counter) are solved almost as well as heat

exchangers. Only the balancing equations of heat

transfer are added to equation analogous to the

mass transfer. So, again the numerical

integration methods (Runge Kutta), method of

shooting, etc. are used Example Bruce D.M.,

Giner S.A. Mathematicall Modelling of Grain

Drying in Counter-flow Beds. J.Agric.Engng.Res.

(1993),pp.143-161 Solution by Euler, Runge Kutta,

shooting method.

Pipelines networks

NAP5

The piping network is made up of straight

sections, bends and turns. In a broader sense

also by machines like pumps, accumulators,

valves. The aim is to determine the pressure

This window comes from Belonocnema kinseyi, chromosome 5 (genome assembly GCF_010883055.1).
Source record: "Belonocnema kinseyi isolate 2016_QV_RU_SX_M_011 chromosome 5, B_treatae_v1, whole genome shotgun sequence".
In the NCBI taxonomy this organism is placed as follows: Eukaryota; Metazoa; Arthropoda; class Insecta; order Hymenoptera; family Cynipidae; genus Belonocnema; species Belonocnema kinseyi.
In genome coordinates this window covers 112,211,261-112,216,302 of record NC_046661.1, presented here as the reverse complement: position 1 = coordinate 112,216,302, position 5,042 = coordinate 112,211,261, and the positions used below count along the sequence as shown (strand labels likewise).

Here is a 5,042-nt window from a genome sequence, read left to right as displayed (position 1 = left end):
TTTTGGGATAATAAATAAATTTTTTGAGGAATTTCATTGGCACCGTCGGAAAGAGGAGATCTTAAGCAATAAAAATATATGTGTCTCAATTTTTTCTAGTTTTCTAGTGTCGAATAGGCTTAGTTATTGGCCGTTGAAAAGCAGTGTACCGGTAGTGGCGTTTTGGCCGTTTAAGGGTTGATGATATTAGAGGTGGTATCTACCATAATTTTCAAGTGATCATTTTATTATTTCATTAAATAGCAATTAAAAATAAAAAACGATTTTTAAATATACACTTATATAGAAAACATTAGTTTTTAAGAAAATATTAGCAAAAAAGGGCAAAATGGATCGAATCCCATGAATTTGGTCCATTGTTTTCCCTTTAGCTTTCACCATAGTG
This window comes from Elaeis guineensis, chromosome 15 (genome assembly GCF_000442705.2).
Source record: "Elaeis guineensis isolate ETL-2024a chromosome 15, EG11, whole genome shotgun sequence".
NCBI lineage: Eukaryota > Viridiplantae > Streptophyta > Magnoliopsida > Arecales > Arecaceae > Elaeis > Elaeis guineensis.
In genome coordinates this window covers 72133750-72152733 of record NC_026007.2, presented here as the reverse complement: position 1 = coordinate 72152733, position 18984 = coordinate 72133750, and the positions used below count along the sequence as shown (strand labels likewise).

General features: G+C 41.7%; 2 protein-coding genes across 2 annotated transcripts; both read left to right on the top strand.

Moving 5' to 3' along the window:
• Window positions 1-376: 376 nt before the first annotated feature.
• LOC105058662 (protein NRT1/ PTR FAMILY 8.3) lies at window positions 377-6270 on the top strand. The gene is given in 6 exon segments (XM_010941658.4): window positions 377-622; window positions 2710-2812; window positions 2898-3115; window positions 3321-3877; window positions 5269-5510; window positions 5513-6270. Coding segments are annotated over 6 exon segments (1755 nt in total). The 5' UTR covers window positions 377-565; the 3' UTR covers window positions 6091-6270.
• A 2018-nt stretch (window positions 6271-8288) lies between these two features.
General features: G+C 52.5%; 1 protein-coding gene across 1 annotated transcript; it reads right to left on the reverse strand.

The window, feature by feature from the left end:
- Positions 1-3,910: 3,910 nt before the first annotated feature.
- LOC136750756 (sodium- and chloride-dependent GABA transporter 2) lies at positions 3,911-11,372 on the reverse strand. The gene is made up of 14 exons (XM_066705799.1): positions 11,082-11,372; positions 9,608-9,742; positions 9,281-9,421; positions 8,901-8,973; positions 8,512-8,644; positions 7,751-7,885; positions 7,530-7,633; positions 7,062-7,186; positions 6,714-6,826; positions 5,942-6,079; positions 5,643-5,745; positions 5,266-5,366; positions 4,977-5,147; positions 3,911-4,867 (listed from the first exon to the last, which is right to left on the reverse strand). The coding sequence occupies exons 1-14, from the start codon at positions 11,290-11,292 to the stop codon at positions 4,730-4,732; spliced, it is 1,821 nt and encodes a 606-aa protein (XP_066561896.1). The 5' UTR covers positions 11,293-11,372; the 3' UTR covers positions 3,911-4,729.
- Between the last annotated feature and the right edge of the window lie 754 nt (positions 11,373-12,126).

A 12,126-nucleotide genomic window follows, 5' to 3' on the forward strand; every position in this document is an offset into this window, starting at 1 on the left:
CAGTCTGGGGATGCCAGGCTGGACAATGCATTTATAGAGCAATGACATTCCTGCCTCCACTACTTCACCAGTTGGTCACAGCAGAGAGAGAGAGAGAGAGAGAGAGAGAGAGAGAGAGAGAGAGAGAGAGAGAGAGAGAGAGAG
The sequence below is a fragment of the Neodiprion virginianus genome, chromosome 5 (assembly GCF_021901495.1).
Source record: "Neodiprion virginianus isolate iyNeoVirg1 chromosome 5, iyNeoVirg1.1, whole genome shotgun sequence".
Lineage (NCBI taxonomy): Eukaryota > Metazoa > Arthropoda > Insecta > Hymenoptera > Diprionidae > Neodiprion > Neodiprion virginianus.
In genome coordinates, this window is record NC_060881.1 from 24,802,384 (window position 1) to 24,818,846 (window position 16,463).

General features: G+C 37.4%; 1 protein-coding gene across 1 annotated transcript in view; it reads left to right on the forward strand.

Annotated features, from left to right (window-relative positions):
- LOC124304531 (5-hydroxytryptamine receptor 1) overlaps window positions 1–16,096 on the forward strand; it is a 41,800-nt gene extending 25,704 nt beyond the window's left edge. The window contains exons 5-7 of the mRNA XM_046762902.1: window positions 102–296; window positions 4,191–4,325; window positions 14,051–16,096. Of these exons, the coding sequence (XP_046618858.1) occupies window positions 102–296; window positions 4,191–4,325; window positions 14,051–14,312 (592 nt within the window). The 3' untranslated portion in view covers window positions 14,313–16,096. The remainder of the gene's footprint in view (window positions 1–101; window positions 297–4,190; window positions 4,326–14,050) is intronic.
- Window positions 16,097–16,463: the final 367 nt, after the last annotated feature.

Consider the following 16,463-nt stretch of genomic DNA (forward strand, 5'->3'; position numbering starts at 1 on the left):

profile along the pipe and flow distribution in

branches.

Different design procedure must be applied in the

case of

- nonstationary flow (effect of acceleration)
- compressible fluid or deformable walls (hydraulic

shock)

Pipeline network

NAP5

The basic element is a tube (of any section which

may vary in the axial direction). Flow

characteristics in a certain place of the tube

are the pressure p(x) and the characteristic

velocity u. Axial velocity profile is fairly

generally (even for compressible flow) described

by the Navier Stokes equation

The second term of the right side expresses the

frictional losses which are a function of flow

rate, viscosity and the geometry of the channel.

These factors will be included into the

coefficient k

D equivalent diameter, A cross section, m mass

flow-rate

dArcy Weissbach friction coefficient, in laminar

e.g. 64/Re

Friction loss

Integrating this equation in the pipe is obtained

Bernoulli equation for unsteady compressible

fluid flow (this equation will be uses later ...).